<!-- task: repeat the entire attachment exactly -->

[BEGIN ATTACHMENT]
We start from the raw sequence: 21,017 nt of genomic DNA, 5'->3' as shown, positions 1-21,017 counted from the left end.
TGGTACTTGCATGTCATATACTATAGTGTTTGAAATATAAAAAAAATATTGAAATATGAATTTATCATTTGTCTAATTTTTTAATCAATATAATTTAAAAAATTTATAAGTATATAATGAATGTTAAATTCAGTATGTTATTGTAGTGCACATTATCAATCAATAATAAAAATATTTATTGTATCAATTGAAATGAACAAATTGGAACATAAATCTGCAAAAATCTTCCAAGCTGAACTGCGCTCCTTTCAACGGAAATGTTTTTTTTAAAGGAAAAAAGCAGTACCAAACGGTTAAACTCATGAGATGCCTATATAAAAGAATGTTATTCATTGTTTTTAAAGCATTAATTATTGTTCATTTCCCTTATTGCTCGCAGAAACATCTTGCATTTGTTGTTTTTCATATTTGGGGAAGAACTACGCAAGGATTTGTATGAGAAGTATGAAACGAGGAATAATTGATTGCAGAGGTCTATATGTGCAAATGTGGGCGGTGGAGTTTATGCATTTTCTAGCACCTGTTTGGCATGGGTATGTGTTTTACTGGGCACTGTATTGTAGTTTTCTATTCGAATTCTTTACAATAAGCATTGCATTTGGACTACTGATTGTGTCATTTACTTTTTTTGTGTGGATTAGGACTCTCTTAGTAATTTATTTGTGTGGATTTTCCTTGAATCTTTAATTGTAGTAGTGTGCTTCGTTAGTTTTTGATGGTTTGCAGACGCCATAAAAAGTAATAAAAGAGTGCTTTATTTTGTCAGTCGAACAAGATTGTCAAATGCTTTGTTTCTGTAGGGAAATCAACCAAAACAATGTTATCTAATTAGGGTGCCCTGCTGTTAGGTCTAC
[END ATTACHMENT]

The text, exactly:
We start from the raw sequence: 21,017 nt of genomic DNA, 5'->3' as shown, positions 1-21,017 counted from the left end.
TGGTACTTGCATGTCATATACTATAGTGTTTGAAATATAAAAAAAATATTGAAATATGAATTTATCATTTGTCTAATTTTTTAATCAATATAATTTAAAAAATTTATAAGTATATAATGAATGTTAAATTCAGTATGTTATTGTAGTGCACATTATCAATCAATAATAAAAATATTTATTGTATCAATTGAAATGAACAAATTGGAACATAAATCTGCAAAAATCTTCCAAGCTGAACTGCGCTCCTTTCAACGGAAATGTTTTTTTTAAAGGAAAAAAGCAGTACCAAACGGTTAAACTCATGAGATGCCTATATAAAAGAATGTTATTCATTGTTTTTAAAGCATTAATTATTGTTCATTTCCCTTATTGCTCGCAGAAACATCTTGCATTTGTTGTTTTTCATATTTGGGGAAGAACTACGCAAGGATTTGTATGAGAAGTATGAAACGAGGAATAATTGATTGCAGAGGTCTATATGTGCAAATGTGGGCGGTGGAGTTTATGCATTTTCTAGCACCTGTTTGGCATGGGTATGTGTTTTACTGGGCACTGTATTGTAGTTTTCTATTCGAATTCTTTACAATAAGCATTGCATTTGGACTACTGATTGTGTCATTTACTTTTTTTGTGTGGATTAGGACTCTCTTAGTAATTTATTTGTGTGGATTTTCCTTGAATCTTTAATTGTAGTAGTGTGCTTCGTTAGTTTTTGATGGTTTGCAGACGCCATAAAAAGTAATAAAAGAGTGCTTTATTTTGTCAGTCGAACAAGATTGTCAAATGCTTTGTTTCTGTAGGGAAATCAACCAAAACAATGTTATCTAATTAGGGTGCCCTGCTGTTAGGTCTAC